© 2016 University of Chicago Library
Mencken, H. L. Collection
0.25 linear feet (1 box)
Special Collections Research Center
Henry Louis “H.L.” Mencken (1880 –1956) journalist, satirist, and scholar of American English. The collection contains eight letters written by Mencken from 1925 to 1933.
The collection is open for research.
When quoting material from this collection, the preferred citation is: Mencken, H.L. Collection, [Box #, Folder #], Special Collections Research Center, University of Chicago Library.
H.L. Mencken was born on September 12, 1880 in Baltimore, Maryland, to August Mencken, Sr., a cigar factory owner, and Anna Margaret Abhau, both of whom were of German ancestry. Mencken describes his youth as “placid, secure, uneventful, and happy.” A great interest in literature and writing was fostered in Mencken from a young age which started with Mark Twain’s Huckleberry Finn and led him through the classics of the 18th century and beyond. Mencken began his education at Professor Knapp’s School. By the age of fifteen, he had graduated from the Baltimore Polytechnic Institute, a public high school in Baltimore.
After this initial education, Mencken went to work at his father’s cigar factory for three years. Because of his dislike for the work, Mencken continued to pursue his other interests. In 1898, he took to writing class at the Cosmopolitan University. This was the extent of Mencken’s formal education beyond high school. Shortly after the death of his father late in 1898, Mencken applied to the Morning Herald newspaper and quickly became a full-time reporter in a manner of months. Mencken continued at the Herald for six years. After some corporate changes, Mencken ended up at The Baltimore Sun where he made a name for himself writing editorials and opinion pieces. He continued there, and in its variations (The Evening Sun and The Sunday Sun until 1948 when a stroke left him unable to write.
Mencken married in 1930 to Sara Haardt, an English professor at Goucher College, despite his recorded opposition to the institution of marriage and to the cause suffragists. They remained together until her death in 1935 of meningitis. After his stroke, unable to read, write, or nearly even speak, Mencken lived quietly. He died in his sleep on January 29, 1956.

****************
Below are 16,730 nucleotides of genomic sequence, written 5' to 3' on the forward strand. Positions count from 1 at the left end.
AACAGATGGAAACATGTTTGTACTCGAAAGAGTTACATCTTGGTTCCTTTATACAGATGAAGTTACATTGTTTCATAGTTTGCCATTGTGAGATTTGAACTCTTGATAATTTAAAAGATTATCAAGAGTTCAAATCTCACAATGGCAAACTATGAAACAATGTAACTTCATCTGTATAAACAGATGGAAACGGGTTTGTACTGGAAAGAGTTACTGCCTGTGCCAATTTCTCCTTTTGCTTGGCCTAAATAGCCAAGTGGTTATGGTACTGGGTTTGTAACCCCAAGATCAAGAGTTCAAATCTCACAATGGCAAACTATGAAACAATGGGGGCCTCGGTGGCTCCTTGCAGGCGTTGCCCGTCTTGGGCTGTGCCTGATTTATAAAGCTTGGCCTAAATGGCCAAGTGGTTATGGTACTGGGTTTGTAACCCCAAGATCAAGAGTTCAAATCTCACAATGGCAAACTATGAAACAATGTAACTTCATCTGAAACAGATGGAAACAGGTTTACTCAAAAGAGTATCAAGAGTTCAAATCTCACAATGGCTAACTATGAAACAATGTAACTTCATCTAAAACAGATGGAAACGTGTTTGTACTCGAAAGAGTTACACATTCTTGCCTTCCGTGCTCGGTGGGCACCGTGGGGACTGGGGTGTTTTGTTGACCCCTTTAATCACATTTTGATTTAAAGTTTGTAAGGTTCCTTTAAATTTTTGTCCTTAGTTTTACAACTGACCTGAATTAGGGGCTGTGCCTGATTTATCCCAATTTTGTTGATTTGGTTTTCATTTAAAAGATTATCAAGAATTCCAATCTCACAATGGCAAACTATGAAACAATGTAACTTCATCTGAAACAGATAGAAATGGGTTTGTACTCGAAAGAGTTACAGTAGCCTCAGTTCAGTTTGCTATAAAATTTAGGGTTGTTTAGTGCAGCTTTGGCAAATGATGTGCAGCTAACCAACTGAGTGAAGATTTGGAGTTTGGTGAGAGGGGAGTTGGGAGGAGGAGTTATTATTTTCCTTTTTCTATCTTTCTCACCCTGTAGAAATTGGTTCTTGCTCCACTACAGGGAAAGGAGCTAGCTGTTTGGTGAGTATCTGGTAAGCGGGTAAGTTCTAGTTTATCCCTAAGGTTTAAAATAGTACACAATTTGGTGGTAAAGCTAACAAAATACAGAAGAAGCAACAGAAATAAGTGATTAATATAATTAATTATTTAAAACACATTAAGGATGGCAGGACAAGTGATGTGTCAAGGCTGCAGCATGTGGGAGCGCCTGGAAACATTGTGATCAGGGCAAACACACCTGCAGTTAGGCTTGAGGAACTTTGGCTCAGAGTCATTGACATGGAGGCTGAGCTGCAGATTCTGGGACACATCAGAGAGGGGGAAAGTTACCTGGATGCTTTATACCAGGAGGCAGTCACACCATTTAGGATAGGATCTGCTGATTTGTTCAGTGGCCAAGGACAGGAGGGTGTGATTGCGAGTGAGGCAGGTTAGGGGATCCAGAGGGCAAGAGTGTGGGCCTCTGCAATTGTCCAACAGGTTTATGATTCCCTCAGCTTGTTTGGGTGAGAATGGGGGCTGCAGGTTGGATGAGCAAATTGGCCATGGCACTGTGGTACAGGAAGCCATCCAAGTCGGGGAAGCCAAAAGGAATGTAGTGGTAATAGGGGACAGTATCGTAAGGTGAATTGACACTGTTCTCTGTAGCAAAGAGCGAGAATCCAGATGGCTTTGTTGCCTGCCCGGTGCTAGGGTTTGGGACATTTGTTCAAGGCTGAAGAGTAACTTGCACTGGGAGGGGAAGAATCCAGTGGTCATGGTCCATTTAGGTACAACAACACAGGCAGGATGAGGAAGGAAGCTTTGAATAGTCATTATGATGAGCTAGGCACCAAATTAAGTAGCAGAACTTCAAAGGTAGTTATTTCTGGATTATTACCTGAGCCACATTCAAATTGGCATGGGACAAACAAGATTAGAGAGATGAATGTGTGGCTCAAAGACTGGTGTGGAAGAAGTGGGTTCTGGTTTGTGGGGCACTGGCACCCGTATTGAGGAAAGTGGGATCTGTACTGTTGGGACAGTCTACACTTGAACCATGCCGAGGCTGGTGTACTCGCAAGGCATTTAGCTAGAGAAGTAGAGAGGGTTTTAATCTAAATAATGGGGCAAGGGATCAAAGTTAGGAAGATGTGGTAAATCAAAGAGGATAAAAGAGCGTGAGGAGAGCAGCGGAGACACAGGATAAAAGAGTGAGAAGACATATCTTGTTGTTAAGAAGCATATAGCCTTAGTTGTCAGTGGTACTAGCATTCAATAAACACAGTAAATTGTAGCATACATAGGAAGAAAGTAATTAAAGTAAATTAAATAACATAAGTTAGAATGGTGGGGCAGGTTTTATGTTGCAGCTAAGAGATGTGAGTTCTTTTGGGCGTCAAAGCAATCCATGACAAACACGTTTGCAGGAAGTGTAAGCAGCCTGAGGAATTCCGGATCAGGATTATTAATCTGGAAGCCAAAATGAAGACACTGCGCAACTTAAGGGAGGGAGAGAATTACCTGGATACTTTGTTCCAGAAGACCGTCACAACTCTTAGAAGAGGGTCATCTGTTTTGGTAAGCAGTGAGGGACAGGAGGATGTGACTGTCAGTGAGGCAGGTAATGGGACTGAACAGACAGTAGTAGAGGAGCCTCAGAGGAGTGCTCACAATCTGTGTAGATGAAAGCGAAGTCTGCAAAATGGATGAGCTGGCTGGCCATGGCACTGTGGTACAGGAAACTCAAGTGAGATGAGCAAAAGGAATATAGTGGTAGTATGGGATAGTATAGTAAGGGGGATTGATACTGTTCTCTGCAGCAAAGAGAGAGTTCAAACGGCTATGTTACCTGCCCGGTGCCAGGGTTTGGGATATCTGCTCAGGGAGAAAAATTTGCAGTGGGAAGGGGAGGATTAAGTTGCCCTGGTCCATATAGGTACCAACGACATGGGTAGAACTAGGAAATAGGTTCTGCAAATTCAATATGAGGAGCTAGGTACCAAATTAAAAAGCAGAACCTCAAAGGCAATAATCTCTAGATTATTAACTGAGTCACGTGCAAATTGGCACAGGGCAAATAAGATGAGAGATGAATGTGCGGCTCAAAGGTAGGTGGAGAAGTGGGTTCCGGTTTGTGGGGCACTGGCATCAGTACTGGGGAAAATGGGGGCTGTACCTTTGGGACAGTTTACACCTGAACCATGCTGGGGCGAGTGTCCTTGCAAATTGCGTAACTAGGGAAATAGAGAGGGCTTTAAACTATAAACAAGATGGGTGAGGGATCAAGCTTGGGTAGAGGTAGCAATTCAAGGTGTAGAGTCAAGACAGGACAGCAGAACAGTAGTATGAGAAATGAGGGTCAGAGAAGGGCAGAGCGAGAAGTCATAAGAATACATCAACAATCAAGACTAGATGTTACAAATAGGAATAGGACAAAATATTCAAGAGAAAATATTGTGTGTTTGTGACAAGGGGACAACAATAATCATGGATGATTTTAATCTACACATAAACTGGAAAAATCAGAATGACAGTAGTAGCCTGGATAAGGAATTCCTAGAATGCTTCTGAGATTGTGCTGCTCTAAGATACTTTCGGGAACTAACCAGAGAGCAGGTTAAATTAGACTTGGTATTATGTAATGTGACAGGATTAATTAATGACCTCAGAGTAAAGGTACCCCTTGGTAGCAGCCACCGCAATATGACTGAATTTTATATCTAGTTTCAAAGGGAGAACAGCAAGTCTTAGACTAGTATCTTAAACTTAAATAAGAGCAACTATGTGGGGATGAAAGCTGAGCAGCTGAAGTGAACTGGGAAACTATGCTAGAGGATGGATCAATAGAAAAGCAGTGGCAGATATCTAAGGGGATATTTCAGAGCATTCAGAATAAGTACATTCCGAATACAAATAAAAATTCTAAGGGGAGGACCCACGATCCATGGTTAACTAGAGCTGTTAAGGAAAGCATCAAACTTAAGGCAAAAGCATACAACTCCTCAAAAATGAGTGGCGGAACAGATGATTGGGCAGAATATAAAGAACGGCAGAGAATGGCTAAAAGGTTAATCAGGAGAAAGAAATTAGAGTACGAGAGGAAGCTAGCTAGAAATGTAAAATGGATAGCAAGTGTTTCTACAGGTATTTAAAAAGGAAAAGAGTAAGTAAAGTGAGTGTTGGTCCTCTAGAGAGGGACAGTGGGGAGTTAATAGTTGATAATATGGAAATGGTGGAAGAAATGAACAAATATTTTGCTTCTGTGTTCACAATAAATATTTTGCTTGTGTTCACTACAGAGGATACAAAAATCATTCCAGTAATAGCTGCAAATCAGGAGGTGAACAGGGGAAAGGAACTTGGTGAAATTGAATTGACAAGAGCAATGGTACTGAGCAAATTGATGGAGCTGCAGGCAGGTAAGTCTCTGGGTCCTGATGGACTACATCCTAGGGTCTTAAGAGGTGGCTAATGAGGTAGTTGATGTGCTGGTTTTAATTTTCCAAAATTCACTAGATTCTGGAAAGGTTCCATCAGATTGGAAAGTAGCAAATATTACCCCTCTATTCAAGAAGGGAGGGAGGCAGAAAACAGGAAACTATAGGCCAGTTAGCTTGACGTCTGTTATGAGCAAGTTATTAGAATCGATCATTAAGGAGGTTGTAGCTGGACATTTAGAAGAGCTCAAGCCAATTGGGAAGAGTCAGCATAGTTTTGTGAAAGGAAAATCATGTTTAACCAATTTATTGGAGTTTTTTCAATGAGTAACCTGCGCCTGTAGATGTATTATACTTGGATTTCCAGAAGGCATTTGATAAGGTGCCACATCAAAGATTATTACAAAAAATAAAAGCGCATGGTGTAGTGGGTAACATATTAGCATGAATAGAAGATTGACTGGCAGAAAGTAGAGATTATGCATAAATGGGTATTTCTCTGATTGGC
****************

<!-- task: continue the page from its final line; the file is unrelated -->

The collection contains eight autographed letters sent by Mencken to various recipients in the 1920s and 1930s. All items are arranged alphabetically by the name of the recipient. The first is addressed to Mr. Bickford, a professor of Latin at Phillips Exeter Academy, The second was sent to Mr. Carnovsky, a respected librarian and is on stationery of The American Mercury, a magazine founded by Mencken. The remaining six letters are addressed to “Mr. Hilken,” potentially the father of the infamous Paul Hilken, a German-American in Baltimore who operated as a German spy during World War I. These letters are mostly typed, though one letter in the collection is handwritten. The letters, where dated, are between 1930 and 1933, though the address in the heading of some undated letters (704 Cathedral St.) indicates that these letters were also written between 1930, when Mencken and his wife moved into the apartment there, and 1936, then Mencken left to return to his childhood home after his wife’s death. Of particular interest are Mencken’s comments on the rise of the Nazi party in Germany, and particularly of Hitler, who Mencken calls “an incurable damn fool.”
The collection was previously part of the Miscellaneous Manuscripts Collection.
|Box 1 Folder 1|